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BMC Infect Dis. 2014 Apr 27;14:226. doi: 10.1186/1471-2334-14-226.

Is switching to an oral antibiotic regimen safe after 2 weeks of intravenous treatment for primary bacterial vertebral osteomyelitis?

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Division of Infectious Diseases and Hospital Epidemiology, University Hospital, Petersgraben 4, Basel 4031, Switzerland.



Vertebral osteomyelitis (VO) may lead to disabling neurologic complications. Little evidence exists on optimal antibiotic management.


All patients with primary, non-implant VO, admitted from 2000-2010 were retrospectively analyzed. Patients with endocarditis, immunodeficiency, vertebral implants and surgical site infection following spine surgery were excluded. Persistence of clinical or laboratory signs of inflammation at 1 year were defined as treatment failure. Logistic regression was used to estimate the odds ratios (OR) of switch to an oral regimen after 2 weeks.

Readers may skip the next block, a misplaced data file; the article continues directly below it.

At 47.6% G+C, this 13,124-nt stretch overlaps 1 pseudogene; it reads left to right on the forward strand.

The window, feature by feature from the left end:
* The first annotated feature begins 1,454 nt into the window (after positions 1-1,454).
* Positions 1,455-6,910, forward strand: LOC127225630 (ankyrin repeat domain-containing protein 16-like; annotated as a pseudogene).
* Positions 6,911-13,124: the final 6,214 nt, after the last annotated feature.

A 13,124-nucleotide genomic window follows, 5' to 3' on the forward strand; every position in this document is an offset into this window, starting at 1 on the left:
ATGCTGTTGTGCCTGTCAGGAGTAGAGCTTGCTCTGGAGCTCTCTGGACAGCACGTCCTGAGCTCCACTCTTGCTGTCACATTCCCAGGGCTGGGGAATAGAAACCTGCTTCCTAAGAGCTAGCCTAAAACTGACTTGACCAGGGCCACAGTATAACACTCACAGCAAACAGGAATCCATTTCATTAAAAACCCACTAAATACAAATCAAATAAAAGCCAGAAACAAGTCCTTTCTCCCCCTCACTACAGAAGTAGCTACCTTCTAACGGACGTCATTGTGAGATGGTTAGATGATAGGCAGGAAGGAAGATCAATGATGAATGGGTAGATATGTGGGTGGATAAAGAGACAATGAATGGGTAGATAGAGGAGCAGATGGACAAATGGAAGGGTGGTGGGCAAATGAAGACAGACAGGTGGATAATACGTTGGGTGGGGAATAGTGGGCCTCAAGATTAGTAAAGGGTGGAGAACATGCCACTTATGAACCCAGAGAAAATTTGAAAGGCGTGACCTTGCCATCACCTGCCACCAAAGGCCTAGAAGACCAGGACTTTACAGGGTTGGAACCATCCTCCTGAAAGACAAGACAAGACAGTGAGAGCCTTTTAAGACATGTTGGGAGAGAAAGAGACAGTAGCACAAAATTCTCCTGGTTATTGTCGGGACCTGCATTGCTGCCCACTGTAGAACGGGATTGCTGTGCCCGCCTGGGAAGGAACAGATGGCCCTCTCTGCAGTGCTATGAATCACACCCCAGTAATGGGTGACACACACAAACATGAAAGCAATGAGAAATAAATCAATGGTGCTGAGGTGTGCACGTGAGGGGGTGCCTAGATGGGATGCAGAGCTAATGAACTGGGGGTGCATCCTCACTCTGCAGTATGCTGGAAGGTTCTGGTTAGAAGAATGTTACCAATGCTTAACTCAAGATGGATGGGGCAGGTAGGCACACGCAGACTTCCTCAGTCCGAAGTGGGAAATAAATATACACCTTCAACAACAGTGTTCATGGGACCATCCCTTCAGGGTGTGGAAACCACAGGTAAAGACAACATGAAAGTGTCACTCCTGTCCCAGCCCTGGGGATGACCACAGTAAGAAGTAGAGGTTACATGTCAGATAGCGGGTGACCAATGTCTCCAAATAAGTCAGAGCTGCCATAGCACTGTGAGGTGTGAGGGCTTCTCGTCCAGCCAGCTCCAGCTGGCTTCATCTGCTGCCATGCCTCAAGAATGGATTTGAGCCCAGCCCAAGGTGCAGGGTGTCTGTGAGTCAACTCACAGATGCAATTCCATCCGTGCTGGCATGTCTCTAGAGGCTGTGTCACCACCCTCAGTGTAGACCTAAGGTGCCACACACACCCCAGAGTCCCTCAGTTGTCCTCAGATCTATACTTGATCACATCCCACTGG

Median antibiotic treatment was 8.1 weeks in 61 identified patients. Switch to oral antibiotics was performed in 72% of patients after a median intravenous therapy of 2.7 weeks. Switch to oral therapy was already performed after two weeks in 34% of the patients. A lower CRP at 2 weeks was the only independent predictor for switch to oral therapy (OR 0.7, 95% confidence interval 0.5-0.9, p = 0.041, per 10 mg/l increase). Staphylococcus aureus was the most frequently isolated microorganism (21%). Indications for surgery, other than biopsy, included debridement with drainage of epidural or paravertebral abscess (26 patients; 42%), and CT-guided drainage (3 patients).During the follow-up, no recurrences were observed but 2 patients died of other reasons than VO, i.e. the 1 year intention to treat success rate was 97%.


Cure rates for non-implant VO were very high with partly short intravenous and overall antibiotic therapy. Switching to an oral antibiotic regimen after two weeks intravenous treatment may be safe, provided that CRP has decreased and epidural or paravertebral abscesses of significant size have been drained.

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